By Seleste Lunsford
Seleste is the Director of Delivery for AchieveGlobal, and a new contributor to the AchieveGlobal blog. Seleste’s background includes 20 years of performance consulting in the areas of customer experience, sales effectiveness and training optimization. In her current position, she is proud to lead AchieveGlobal’s world class delivery team of trainers and consultants.
Each month, AchieveGlobal hosts an online poll through our eNewsletter, Achieve. Recently, our survey asked, “What is the biggest obstacle that keeps you from developing your people?” The respondents to our survey were almost evenly divided among four main responses, including:
- Lack of commitment from senior executives
- Lack of funding
- Lack of interest from the people who need development
- Lack of time
If you look at these in combination, the root challenge that underlies them all is a lack of passion. If executives are not passionate about a training initiative, they won’t fund it (at least to the degree you desire) and they won’t make the time to support it. And if the learners themselves can’t get excited about it, they won’t make the time for it. Even if you compel participation, you can’t force a learner to make the time for reinforcement and practice.
Thus the question becomes, as learning professionals, “how do we get everyone else to be as passionate about training as we are?”
Part of the challenge is that in some sense, the case for training is intuitive. When you invest in people, they are more engaged and more productive. Your stakeholders would likely agree with this. The problem is that it isn’t good enough. They need to see value above and beyond the infinitely large number of other initiatives and activities which are clamoring for their limited time and money.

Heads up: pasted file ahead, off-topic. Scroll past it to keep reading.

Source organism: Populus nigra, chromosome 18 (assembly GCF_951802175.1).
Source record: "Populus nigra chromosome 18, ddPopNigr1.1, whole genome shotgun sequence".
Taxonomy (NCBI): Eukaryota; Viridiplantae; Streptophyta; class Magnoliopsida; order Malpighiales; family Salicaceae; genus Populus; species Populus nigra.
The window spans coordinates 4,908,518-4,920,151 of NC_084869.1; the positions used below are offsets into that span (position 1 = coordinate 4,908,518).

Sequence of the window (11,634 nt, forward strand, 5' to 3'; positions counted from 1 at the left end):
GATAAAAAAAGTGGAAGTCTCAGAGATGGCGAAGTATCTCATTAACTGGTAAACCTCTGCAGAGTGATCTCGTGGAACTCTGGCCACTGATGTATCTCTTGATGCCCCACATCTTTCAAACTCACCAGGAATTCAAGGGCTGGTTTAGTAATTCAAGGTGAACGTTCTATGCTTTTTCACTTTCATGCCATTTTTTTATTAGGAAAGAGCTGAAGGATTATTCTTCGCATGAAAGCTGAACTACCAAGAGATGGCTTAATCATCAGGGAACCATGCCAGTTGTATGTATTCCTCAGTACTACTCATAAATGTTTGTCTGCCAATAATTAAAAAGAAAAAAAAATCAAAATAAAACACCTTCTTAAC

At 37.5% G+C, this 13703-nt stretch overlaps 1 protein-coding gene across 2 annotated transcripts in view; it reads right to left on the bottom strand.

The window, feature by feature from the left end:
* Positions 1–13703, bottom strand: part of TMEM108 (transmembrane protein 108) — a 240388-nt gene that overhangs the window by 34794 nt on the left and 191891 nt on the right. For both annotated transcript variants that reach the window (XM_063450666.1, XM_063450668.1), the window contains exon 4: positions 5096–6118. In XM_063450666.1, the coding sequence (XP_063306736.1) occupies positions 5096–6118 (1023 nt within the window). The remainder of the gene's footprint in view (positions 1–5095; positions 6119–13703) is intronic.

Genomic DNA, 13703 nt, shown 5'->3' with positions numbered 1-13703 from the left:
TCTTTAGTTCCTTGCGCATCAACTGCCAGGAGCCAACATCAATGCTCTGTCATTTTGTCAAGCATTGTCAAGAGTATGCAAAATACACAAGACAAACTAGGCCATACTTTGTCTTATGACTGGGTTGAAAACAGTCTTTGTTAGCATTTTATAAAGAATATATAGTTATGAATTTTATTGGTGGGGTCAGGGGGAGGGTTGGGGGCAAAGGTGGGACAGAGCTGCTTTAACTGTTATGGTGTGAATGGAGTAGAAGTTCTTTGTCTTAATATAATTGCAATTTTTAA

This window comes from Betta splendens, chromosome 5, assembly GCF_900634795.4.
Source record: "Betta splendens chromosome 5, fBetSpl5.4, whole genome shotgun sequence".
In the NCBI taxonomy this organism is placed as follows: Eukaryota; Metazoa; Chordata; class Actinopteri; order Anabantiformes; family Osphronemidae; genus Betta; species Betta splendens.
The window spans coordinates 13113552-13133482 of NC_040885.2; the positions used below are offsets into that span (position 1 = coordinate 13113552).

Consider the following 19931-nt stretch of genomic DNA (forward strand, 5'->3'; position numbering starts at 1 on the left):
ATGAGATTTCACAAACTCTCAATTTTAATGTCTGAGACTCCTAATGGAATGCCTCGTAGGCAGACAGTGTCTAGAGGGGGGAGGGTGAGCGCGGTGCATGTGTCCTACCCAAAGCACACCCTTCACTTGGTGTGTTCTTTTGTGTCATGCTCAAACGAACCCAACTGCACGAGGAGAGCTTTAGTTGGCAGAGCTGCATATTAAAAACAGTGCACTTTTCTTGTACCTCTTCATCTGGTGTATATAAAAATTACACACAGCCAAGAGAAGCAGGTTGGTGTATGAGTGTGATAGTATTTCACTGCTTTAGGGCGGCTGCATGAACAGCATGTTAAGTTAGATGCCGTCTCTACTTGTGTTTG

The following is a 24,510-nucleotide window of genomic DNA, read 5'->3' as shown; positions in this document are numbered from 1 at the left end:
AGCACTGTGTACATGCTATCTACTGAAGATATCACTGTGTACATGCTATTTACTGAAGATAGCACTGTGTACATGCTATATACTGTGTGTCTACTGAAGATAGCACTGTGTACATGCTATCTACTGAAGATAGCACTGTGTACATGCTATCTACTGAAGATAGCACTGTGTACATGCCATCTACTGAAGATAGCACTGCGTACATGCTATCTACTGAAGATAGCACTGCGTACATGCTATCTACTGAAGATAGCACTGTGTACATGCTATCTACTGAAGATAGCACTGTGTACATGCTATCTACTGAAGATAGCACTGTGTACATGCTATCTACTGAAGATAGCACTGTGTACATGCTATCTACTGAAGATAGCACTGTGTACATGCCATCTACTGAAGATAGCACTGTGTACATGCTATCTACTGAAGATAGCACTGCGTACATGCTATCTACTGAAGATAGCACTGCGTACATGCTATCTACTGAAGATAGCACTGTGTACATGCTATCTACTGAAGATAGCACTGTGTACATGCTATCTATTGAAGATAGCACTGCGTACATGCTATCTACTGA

To help your learners and leaders see training the way you do:
- Broaden Your Network. Find people with influence (which may, or may not, mean they carry big titles) and engage them throughout your work, starting with the upfront assessment. Leverage steering committees, focus groups, and a cadence of check-ins with “learning liaisons” from the field. Use their words to articulate the need. Position them as champions. Build a network of people, outside of L&D, who can talk passionately about how training makes a difference.
- Formally Define Your Story. I have seen people agonize for days to perfect an activity in a training session and yet rely on generic logistics emails for pre-communications. Don’t forget to invest in building a formal, well-articulated case for change. Why this? Why now? Highlight the features and benefits of training. Be quantitative. What impact will this have on employees, customers, and the business as a whole? Leverage what you learn from your network to select language that will help people understand why they, too, should care.
- Sell It. Build out an internal marketing campaign leveraging a range of touch points and media. People need to hear the story many times before it sinks in. Be sure your plan connects with three distinct groups: Sponsors (those who fund initiatives and have the purview to support reinforcement), Learners (the targets for the behavior change) and Managers (of the learners). Be creative. Brand your initiatives, create contests, etc. Find a visceral way for people to connect to the “WIIFM” (What’s In It For Me?)
You’ll notice that these ideas would be executed before the actual training occurs. This is not to say that this kind of work is ‘one and done’. Rather, these kinds of activities are ongoing. It does, however, point to an area of focus which is often overlooked. We have helped clients in thousands of implementations in our 50 years of existence. In our experience, the ones that are the most successful are those that take time to ready the organization before training takes place – going slow in order to go fast. So, if you are facing some of the obstacles above, challenge yourself to spend more time upfront cultivating the stakeholder passion you need.
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